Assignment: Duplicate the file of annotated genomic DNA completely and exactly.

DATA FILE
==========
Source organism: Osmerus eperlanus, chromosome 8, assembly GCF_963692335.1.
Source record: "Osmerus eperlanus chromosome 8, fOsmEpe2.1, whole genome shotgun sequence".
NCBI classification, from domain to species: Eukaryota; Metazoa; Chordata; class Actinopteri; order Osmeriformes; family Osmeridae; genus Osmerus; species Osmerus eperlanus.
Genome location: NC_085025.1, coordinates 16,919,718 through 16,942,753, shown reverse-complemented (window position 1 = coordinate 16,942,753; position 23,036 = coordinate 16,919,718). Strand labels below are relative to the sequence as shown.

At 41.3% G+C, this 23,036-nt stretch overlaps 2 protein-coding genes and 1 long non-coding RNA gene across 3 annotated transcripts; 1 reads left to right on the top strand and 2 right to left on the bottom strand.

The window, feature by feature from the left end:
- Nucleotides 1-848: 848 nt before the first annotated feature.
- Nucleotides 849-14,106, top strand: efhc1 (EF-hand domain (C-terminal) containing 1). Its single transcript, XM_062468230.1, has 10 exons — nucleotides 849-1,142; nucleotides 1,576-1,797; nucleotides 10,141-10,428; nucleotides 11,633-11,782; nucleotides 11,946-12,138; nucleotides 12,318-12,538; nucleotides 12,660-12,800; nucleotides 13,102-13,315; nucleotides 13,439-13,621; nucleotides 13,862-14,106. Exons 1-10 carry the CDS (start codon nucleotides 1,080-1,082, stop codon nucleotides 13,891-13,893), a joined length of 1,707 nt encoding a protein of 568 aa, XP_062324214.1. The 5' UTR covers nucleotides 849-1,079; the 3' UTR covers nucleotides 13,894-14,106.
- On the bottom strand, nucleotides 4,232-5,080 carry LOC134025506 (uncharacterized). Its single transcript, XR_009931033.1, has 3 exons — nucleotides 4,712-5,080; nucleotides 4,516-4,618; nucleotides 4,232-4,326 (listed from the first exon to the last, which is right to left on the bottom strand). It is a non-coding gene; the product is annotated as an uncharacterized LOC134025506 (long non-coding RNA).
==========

Source organism: Osmerus eperlanus, chromosome 8, assembly GCF_963692335.1.
Source record: "Osmerus eperlanus chromosome 8, fOsmEpe2.1, whole genome shotgun sequence".
NCBI classification, from domain to species: Eukaryota; Metazoa; Chordata; class Actinopteri; order Osmeriformes; family Osmeridae; genus Osmerus; species Osmerus eperlanus.
Genome location: NC_085025.1, coordinates 16,919,718 through 16,942,753, shown reverse-complemented (window position 1 = coordinate 16,942,753; position 23,036 = coordinate 16,919,718). Strand labels below are relative to the sequence as shown.

At 41.3% G+C, this 23,036-nt stretch overlaps 2 protein-coding genes and 1 long non-coding RNA gene across 3 annotated transcripts; 1 reads left to right on the top strand and 2 right to left on the bottom strand.

The window, feature by feature from the left end:
- Nucleotides 1-848: 848 nt before the first annotated feature.
- Nucleotides 849-14,106, top strand: efhc1 (EF-hand domain (C-terminal) containing 1). Its single transcript, XM_062468230.1, has 10 exons — nucleotides 849-1,142; nucleotides 1,576-1,797; nucleotides 10,141-10,428; nucleotides 11,633-11,782; nucleotides 11,946-12,138; nucleotides 12,318-12,538; nucleotides 12,660-12,800; nucleotides 13,102-13,315; nucleotides 13,439-13,621; nucleotides 13,862-14,106. Exons 1-10 carry the CDS (start codon nucleotides 1,080-1,082, stop codon nucleotides 13,891-13,893), a joined length of 1,707 nt encoding a protein of 568 aa, XP_062324214.1. The 5' UTR covers nucleotides 849-1,079; the 3' UTR covers nucleotides 13,894-14,106.
- On the bottom strand, nucleotides 4,232-5,080 carry LOC134025506 (uncharacterized). Its single transcript, XR_009931033.1, has 3 exons — nucleotides 4,712-5,080; nucleotides 4,516-4,618; nucleotides 4,232-4,326 (listed from the first exon to the last, which is right to left on the bottom strand). It is a non-coding gene; the product is annotated as an uncharacterized LOC134025506 (long non-coding RNA).